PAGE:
After building such a series of returns, we compute the safe withdrawal rate for each possible starting “year” in our new data set, and return the minimum of each. This tells us what withdrawal rate would have succeeded for every possible starting year in the data set. By repeating this process of generating new data and seeing what the Trinity study would have said with that data, we estimate how much the “no failure” withdrawal rate varies.
We can go one step further and do this while only sampling months before a particular year. For example, if we only draw months from 1926-1980 and construct a sequence that’s 60 years long, that tells us what someone doing the bootstrap at the end of 1980 would have been able to determine.
The table below shows what we would have concluded doing the bootstrap at different historical points. The entries in the table show the 5th percentile of computed “no failure” withdrawal rates, across 1000 separate bootstraps:
|5th Percentile for Estimated SWR|
|0% stocks||15 years||4.16%||4.04%||4.17%||4.23%|
|25% stocks||15 years||4.66%||4.58%||4.53%||4.72%|
|50% stocks||15 years||4.53%||4.60%||4.67%||4.66%|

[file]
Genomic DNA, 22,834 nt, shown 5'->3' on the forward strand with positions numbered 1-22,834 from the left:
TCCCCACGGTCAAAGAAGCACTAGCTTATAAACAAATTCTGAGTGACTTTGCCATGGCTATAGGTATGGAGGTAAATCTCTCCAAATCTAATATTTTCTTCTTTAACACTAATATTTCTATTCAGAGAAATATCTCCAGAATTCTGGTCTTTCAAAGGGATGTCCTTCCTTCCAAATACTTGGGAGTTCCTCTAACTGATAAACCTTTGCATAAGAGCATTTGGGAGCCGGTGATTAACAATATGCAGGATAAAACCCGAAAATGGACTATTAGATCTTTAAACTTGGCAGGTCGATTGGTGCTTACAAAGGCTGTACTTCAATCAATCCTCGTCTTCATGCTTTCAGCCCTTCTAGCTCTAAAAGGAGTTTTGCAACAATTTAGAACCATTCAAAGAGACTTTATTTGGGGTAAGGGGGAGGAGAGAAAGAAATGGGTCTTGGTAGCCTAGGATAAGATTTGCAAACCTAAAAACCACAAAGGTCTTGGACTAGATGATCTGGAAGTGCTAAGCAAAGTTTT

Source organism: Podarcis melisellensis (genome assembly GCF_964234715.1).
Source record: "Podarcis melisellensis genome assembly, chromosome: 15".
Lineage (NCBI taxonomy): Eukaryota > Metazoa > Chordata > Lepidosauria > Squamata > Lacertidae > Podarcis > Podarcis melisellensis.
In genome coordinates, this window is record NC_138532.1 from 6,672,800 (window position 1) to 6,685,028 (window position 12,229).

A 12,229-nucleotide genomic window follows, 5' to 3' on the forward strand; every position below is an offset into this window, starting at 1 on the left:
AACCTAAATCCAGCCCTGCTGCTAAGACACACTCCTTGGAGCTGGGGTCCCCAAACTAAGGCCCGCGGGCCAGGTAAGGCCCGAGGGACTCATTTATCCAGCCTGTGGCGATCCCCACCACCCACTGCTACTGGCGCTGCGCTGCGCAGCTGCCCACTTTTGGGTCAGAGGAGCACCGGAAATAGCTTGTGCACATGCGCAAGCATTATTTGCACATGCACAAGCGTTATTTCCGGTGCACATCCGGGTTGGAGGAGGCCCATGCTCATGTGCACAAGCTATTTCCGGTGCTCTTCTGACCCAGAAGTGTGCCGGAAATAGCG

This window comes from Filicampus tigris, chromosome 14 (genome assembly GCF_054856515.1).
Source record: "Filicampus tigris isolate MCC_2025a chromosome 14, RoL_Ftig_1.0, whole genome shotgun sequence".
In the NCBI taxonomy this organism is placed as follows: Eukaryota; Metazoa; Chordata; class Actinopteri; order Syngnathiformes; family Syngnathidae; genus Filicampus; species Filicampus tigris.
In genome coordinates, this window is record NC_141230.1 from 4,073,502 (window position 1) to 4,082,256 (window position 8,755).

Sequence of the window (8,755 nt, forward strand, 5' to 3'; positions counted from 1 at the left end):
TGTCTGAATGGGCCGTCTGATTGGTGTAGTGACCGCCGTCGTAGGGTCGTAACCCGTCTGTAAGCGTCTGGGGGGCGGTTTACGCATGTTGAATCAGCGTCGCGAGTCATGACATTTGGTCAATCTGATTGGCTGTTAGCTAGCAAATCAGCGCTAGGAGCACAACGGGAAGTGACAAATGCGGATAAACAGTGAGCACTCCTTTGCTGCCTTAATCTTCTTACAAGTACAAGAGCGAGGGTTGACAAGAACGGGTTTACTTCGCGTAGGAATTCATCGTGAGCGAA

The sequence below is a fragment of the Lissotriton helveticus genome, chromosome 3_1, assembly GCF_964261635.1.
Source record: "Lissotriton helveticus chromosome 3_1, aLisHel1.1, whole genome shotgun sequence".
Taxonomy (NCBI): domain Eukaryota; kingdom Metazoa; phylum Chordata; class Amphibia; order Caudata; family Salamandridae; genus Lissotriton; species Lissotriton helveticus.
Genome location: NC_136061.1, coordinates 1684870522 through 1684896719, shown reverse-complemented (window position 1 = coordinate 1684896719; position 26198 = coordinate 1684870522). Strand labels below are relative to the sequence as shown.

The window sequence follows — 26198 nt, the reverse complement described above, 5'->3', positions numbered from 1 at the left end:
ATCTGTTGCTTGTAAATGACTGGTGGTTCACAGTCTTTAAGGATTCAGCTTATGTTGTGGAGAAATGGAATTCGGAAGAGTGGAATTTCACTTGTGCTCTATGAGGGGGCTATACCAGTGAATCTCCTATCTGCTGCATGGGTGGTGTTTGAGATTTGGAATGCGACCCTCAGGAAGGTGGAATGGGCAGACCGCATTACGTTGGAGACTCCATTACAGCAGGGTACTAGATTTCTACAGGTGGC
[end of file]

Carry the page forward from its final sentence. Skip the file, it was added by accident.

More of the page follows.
|75% stocks||15 years||4.01%||4.04%||4.14%||3.85%|
|100% stocks||15 years||2.97%||2.97%||3.03%||2.85%|
To understand this table, let’s look at the 2015, 100% stocks, 45 years entry, which is 1.43%. That means that in about 50 out of 1000 of our bootstrap trials, a withdrawal rate above 1.43% with those parameters would have failed in one of the starting years in that trial’s data set.
Four big takeaways from comparing the two tables:
The bootstrap rates are overwhelmingly lower than the ones from the first table, which was just generated from a single historical sequence.
The first table showed that for 45 year duration, the safe withdrawal rate always increased with more equities. This is not so in the bootstrap table: the 50% stock over 45 years option has an appreciably higher rate than 100% stock for the same duration. This is particularly interesting since many argue that you “need” very high equity allocation for long durations.
The bootstrapped rates from 1980 are all strictly lower than the 2015 non-bootstrapped results.
The bootstrap estimates from 1980 and 2015 differ by very small amounts, especially compared to the differences between 1980 and 2015 results from the first table. This is reassuring, since it means the analysis is a bit more robust.
So, does that mean we need to use 2% withdrawal rate to be safe for longer durations? Probably not! The numbers above are likely overly conservative. Remember, you should not interpret them as saying that there’s a 5% failure rate with withdrawal rates above those in the table, just that in 5% of some “simulated histories” there would have been at least one failure. Even under all of the assumptions of the model, the suggested failure rate for a single retirement trial is likely to be quite a bit lower, as we’ll see in later posts.
However, when someone says “X% has never failed before, therefore it is safe”, you ought to be very skeptical. The analysis above shows that in a plausible alternative world, only a much, much lower number would have “never failed”.